In July of 2009, I was lucky enough to go on a 3-day solo birding trip to the White Mountains in eastern Arizona. The weather was spectacular and I enjoyed lots of gorgeous birds. I also had a once-in-a-lifetime experience on Green’s Peak near Greer, AZ. I wrote about it four days later. Luckily it was still on my computer:
July 20, 2009
At the bottom of the peak, I slowed my truck to a crawl and jammed it into first gear. If there was any way I was going to make it up this narrow road, I better do it slowly, I told myself. The path cut into the side of the mountain was not much wider than my truck, at least not wide enough for my liking. No guard rails here. I took a deep breath. Let’s do this! After all, there could be Dusky Grouse up there waiting for me. I made my way slowly up the nerve-wracking road while my engine growled at me to be put into second gear. There was no birding and driving on this trek. This is as close a road to el camino de los muertos I ever want to come.
|view of the peak from the road 7/20/09|
I finally made it to the top of the peak and parked my truck under the fire lookout tower. A cool breeze greeted me as I opened the door and stepped out. I zipped up my wind-breaker and strapped on my binoculars. While gathering my camera gear I recalled Stuart Healy’s birding journal where he said it had taken ten visits to the peak before finally getting a glimpse of the grouse. This was my number one target bird and I was feeling good.
|view from the road on the peak 7/20/09|
|pronghorn, Sipe Wildlife Area 7/18/09|
|American Crow near Nutrioso 7/20/09|
|elk, horses, and a donkey near Nutrioso 7/18/09|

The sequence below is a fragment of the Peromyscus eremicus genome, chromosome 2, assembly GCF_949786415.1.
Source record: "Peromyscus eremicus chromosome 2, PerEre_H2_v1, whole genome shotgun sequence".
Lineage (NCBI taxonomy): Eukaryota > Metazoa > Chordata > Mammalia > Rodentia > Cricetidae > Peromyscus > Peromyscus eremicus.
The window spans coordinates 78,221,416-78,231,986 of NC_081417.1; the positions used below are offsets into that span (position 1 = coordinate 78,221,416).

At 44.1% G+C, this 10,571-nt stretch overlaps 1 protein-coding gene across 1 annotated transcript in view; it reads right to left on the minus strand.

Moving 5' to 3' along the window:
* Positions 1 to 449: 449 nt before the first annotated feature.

|Mountain Chickadee, Sunrise Campground 7/19/09|
|Gray Jay, Sunrise Campground 7/19/09|
|Rufous Hummingbird, Greer 7/19/09|
|Broad-tailed Hummingbird, Greer 7/19/09|
|American Dipper, west fork of the Little Colorado River 7/19/09|
I walked back down the road on the southeast side of the peak where the power lines were. I had read to follow the power line cut north for the best chance of finding them. As I maneuvered through the clumps of grass and wildflowers on the hillside, I reminded myself to move slowly and look carefully in the aspen grove to the east. The leaves shimmered in the cool morning breeze. My eyes slowly scanned up in the trees for any perched birds. As I looked down, I detected some slight movement on the ground at the edge of the grove. And there it was, a Dusky Grouse! I could hardly believe my eyes. I was close enough to see it blink, and I had been searching for less than five minutes! Was it beginner’s luck? I raised my binoculars to get a better look. There was another nearby, wait, three more! I snapped off a few photos in case they flushed.
|Dusky Grouse, Green's Peak 7/20/09|
They worked their way through the grass into the shade of the aspens. I kept my eyes on them and followed behind very slowly. They kept an eye on me too, but surprisingly they didn’t seem to be too bothered. Their behavior was much different compared to the unapproachable Sooty Grouse I had encountered in Yosemite National Park the previous summer. I had made it to the edge of the grove. The morning sun pierced through the leaves, creating good lighting that unveiled the grouse’s beautifully camouflaged plumage. To get a better look on this steep slope, I had to balance myself against the cold, white trunk of a large aspen. I stood silent and in awe. This was one of those special moments that birders dream about.
I continued to watch and photograph the grouse for almost an hour as they moved in and out of the sunlight among the bright green foliage and fallen branches. Every now and then they would poke their heads above the grass and leaves to check on me. Then without warning, with loud wing flaps, they took to the trees. Startled, I was able to relocate the closest one peeking at me from above.
I stayed a while longer to enjoy the tranquility of this special place. And also because I thought I had heard the drumming of an American Three-toed Woodpecker. After all, I had other birds to chase! But this unique encounter will not soon be forgotten.
|West Fork of the Little Colorado River 7/19/09|